Lessons

Nuclear Disaster Could Happen in U.S.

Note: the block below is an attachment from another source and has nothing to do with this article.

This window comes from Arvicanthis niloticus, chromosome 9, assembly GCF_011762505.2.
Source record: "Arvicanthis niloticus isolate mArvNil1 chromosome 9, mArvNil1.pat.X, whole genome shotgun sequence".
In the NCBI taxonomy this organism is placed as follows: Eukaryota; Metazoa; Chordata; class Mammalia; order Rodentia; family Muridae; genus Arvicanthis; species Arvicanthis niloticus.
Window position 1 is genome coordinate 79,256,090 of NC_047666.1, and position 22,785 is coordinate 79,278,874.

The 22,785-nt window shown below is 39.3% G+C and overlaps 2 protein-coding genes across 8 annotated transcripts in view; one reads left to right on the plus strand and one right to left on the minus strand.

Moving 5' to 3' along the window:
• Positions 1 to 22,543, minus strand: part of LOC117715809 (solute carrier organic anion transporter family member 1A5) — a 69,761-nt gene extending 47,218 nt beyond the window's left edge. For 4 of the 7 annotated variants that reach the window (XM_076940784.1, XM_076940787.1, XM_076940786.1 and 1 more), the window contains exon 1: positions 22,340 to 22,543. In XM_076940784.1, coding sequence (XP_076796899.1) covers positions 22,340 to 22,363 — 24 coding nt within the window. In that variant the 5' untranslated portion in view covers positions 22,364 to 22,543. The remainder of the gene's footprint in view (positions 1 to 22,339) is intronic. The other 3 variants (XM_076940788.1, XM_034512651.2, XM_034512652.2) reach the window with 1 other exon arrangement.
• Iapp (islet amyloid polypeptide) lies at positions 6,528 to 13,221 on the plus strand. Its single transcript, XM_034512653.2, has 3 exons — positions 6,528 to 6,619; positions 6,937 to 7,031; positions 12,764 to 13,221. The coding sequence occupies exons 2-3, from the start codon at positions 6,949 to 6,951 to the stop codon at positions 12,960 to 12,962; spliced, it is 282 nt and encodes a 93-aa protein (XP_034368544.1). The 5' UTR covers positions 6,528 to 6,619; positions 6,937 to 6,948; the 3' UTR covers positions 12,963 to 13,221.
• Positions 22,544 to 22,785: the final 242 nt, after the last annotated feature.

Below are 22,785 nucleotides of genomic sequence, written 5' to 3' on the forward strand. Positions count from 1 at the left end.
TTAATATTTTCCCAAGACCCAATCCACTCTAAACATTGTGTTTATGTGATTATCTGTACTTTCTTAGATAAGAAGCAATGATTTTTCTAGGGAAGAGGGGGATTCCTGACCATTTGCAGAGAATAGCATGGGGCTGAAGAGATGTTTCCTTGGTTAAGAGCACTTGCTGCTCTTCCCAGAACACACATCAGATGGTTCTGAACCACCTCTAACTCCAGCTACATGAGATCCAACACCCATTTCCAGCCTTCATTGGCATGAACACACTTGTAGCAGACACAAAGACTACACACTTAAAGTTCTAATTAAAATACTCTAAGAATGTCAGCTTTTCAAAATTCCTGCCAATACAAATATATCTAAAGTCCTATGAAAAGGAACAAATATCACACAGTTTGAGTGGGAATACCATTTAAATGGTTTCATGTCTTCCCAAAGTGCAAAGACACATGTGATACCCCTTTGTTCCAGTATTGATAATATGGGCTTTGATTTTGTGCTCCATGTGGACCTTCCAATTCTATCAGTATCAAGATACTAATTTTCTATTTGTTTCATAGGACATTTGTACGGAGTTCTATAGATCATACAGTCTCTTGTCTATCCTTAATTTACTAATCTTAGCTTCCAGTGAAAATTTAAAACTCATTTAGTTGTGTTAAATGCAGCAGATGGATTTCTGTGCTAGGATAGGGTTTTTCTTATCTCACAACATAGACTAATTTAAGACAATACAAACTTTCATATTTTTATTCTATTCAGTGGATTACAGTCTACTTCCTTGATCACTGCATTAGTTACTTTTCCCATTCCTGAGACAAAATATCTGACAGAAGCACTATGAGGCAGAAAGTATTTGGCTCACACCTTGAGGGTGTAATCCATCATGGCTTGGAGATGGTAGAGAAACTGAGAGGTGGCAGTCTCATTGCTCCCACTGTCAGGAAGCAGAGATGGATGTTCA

A nuclear crisis like Japan’s could happen in the U.S., writes Frank N. von Hippel, co-chairman of the International Panel on Fissile Materials, and the most important way to prevent it is to reform the industry-regulator relationship. “Nuclear power is a textbook example of the problem of ‘regulatory capture, — in which an industry gains control of an agency meant to regulate it,” writes Hippel in The New York Times. The Nuclear Regulatory Commission follows the nuclear industry’s lead in rejecting new safety measures, measures that would greatly reduce the amount of radiation emitted in a Fukushima-like crisis. But the current problems with nuclear safety regulation in the United States shouldn’t be seen as a reason to give up on nuclear energy. It’s “climate friendly,” new reactor designs will make it safer, and it’s less dangerous than coal, which kills 10,000 people in the United States per year from air pollution. “We therefore must make existing reactors safer, develop a new generation of safer designs and prevent nuclear power from facilitating nuclear proliferation,” writes Hippel. “As tragic as the Fukushima disaster has been, it has provided a rare opportunity to advance those goals.”